Summertime illuminations in the Cuyamacas

After cooling off at the beach, and rinsing off the salt deposits, our Airstream Safari was ready to get high again in the Cuyamaca Mountain Range that we visited just two months ago.  Last April, after a three year absence, we were curious to see how William Heise County Park fared after trees were damaged by wind and wet snow, and oak trees were killed by the Goldspotted Oak Borer.  We were pleased to see that there were plenty of oak trees still surviving and many improvements have been made, including new picnic tables, beautiful cabins, and the surprise that dogs are now allowed on park trails.  So on the eve of summer before temperatures peak, we returned for five days of camping in this beautiful forest setting surrounded by pine, oak, and cedar trees.

DSC_0041 Cedar fire damage to Cuyamacas

Ten years ago the devastating 2003 Cedar Fire* burned approximately 70% of William Heise Park, which is now a showcase of a forest in various stages of re-growth.  Chaparral is rapidly recovering, even though bleached white skeletons of black oaks and manzanitas are still seen on surrounding hillsides.  With rainfall just 65% of normal, San Diego County firefighters are preparing for yet another potentially dangerous wildfire season.

DSC_0032 Our Wm

We positioned our Safari in our favorite non-hookup campsite for optimal sunbathing, which enabled our two factory installed solar panels to recharge our two Lifeline AGM batteries to 100% by mid-morning each day.  We had full sun all five days and the solar panels delivered a total of 193 amp-hours by the fifth day.

Each day began by walking our Corgis, Mac and Tasha.  The ranger explained that the recent decision to allow dogs on trails in this park is based on the premise that it is better to have people enjoying hiking on trails with their dogs on a leash, than having dogs left alone at campsites.

DSC_0135 Larry walks Mac & Tasha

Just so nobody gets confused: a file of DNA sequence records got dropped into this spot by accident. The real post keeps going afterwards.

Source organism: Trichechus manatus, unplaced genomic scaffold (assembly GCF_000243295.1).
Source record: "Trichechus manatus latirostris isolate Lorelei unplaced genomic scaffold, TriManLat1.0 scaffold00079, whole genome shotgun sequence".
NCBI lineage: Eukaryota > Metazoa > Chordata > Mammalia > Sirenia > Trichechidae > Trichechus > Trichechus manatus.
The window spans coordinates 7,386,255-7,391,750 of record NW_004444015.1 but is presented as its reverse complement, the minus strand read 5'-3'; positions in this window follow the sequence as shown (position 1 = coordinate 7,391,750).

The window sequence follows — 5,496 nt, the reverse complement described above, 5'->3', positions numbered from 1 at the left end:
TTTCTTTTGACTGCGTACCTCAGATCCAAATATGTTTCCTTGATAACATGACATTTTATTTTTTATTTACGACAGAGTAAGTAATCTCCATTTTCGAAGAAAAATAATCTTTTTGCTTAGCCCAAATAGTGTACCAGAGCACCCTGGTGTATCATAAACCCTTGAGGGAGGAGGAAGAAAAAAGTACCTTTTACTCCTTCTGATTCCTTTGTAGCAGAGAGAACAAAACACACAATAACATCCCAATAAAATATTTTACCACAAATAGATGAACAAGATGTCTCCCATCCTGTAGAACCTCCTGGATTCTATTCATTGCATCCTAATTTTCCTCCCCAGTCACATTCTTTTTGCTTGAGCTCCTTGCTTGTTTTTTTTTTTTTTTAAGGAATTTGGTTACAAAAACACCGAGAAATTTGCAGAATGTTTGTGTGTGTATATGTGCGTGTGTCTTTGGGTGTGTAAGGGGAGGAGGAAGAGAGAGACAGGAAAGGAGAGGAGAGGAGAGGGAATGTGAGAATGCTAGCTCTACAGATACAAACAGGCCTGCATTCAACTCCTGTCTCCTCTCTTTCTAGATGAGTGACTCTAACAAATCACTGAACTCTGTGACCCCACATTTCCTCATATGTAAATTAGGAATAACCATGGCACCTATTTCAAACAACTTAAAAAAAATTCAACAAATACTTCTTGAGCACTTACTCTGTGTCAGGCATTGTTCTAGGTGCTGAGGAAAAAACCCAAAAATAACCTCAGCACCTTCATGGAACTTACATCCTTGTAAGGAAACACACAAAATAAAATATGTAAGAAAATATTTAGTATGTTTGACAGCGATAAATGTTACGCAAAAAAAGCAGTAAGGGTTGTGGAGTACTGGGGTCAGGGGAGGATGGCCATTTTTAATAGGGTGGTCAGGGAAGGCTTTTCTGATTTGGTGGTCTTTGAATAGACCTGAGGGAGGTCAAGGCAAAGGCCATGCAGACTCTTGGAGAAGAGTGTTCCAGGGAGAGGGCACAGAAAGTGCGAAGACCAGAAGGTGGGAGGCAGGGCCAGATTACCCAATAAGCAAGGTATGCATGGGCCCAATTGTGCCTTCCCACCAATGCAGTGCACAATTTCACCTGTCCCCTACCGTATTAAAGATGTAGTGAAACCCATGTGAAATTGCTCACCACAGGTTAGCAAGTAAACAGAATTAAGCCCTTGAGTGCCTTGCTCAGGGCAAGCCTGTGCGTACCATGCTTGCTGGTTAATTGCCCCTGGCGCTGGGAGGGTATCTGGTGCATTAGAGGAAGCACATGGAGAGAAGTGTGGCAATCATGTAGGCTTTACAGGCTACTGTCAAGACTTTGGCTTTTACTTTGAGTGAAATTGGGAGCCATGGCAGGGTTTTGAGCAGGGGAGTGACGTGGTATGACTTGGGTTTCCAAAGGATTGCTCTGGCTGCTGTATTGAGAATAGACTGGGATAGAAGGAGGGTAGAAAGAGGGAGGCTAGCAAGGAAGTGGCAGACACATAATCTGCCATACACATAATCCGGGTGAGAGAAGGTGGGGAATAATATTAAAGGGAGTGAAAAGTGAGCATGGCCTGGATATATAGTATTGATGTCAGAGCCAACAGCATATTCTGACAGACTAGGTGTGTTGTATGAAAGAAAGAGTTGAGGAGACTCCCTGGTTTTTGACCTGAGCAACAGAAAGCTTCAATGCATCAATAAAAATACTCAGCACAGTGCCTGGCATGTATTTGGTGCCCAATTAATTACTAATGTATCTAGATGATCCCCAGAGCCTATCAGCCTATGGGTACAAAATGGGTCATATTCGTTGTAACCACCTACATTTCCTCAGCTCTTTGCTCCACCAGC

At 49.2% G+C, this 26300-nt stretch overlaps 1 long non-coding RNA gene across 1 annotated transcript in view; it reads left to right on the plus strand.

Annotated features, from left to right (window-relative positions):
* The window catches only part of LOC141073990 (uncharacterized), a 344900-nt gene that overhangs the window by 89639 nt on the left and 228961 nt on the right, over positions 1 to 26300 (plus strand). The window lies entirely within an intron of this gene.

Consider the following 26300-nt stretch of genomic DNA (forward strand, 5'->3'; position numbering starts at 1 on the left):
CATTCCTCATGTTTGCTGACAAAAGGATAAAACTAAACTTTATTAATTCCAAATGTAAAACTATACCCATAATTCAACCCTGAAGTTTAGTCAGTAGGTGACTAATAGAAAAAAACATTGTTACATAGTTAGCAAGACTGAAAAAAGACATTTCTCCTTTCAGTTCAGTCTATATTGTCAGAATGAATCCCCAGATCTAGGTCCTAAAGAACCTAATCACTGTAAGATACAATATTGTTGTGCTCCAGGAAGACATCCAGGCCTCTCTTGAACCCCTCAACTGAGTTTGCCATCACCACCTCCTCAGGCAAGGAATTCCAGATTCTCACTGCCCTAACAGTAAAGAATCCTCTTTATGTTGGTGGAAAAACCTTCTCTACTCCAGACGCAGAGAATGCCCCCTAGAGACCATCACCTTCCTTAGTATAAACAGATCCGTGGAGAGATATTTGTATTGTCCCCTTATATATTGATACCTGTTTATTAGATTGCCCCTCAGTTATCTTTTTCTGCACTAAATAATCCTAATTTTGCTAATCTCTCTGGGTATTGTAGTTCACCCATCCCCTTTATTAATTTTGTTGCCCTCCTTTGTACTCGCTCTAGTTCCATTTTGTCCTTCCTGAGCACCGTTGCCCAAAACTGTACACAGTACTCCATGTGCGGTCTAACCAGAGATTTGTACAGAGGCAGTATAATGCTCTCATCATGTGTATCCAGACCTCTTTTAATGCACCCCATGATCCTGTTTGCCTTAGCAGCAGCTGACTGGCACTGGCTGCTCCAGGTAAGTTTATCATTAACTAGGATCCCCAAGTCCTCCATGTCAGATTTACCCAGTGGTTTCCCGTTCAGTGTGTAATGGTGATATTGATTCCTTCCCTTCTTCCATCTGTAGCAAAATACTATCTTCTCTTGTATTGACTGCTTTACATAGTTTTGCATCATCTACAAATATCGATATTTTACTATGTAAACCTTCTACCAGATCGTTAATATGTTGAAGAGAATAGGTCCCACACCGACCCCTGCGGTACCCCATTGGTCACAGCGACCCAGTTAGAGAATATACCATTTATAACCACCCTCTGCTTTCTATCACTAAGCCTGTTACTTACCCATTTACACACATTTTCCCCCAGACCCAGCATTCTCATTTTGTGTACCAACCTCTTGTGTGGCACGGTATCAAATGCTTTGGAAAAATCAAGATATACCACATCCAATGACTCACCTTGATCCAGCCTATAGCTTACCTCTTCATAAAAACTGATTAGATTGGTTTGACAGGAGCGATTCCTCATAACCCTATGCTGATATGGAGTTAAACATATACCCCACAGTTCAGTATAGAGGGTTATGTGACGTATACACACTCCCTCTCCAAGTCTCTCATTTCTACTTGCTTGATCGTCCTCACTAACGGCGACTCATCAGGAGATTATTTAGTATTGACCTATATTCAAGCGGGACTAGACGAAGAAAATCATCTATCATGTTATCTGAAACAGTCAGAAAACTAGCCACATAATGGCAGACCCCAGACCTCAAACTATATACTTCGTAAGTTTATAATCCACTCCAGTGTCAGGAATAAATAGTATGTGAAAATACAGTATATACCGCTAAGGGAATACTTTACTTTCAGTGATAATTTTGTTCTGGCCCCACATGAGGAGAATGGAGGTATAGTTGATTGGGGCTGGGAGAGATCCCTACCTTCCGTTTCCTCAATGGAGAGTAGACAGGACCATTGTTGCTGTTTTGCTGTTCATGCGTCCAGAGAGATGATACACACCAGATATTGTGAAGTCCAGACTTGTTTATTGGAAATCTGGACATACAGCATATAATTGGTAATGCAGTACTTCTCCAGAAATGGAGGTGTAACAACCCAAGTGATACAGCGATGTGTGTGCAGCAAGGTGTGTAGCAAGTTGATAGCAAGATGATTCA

While our trailer soaked in the rays, we enjoyed relaxing in the shade of the nearby Coulter Pine and Canyon Live Oak trees as cool breezes flowed up the forest hillside.  This was an excellent location for reading, bird watching and listening to relaxing bird sounds.*  Our peace was only interrupted by biting flies that Tasha snapped at before retreating under the truck. (Larry killed 18 flies in one afternoon.)

DSC_0025 Relaxing in shade

DSC_0018 Bird watching at Heise

Western Bluebird, Sialia mexicana

My summer reading included Illumination in the Flatwoods – A Season Living Among the Wild Turkey, by Joe Hutto. (Appropriate reading in a park known for its turkeys!)

DSC_0011 My summer reading

Our summer eve feasting included hamburgers, corn on the cob, and Mexican Zucchini steamed in a cast iron Japanese nabe.  It’s summertime, and the livin’ is easy!*

DSC_0036 Summertime feasting

*This is a link to a YouTube video.

Drift and the land yacht

Seagulls and pelicans sailed by on the continuous updraft of air over the bluff at South Carlsbad State Beach where our Safari land yacht was carefully positioned last week for a direct view of the ocean.  Relaxing sounds of the surf could be heard even at night with the windows closed.  Our land yacht, with its two factory installed solar panels that generate amperes from the sun’s energy even through the early morning marine layer, is a self-contained vessel that thrives at this non-hook-up location.

“Calling travel trailers ‘land yachts’ was an old industry tradition dating back to the 1930s,” wrote Fred Coldwell in his article, “Wally Byam’s Last Caravan,” which tells about the sea yacht Caravan built for a retiring Wally Byam by Scheepswerf Westhaven of Zaandam, Holland.  (See the article in the Summer 2012 issue of Airstream Life.)

Most days were sunny and we hoisted our main sail (the awning that was recently attacked by a dust devil and repaired) and hung festive banners (papel picado, Mexican paper cutout banners) and a sun screen curtain.

Larry had sewn a striped butterfly fish appliqué (that he had made) to an old sheet, which was clipped to the top edge of the awning valance.  Homegrown bamboo poles were inserted in each side casing.  This in progress project provided a pleasant, shaded reading area.  He also made removable noren curtains with the Chinese Double Happiness symbol and a removable dog gate, both held in place by adjustable tension curtain rods. These provided sun screening, privacy, easy access, and ventilation while keeping the main door and screen door open.

We easily went in and out of the Safari by stepping over the dog gate and holding onto the side handle and door frame.

The curtains could also be used inside to separate the galley and bedroom areas.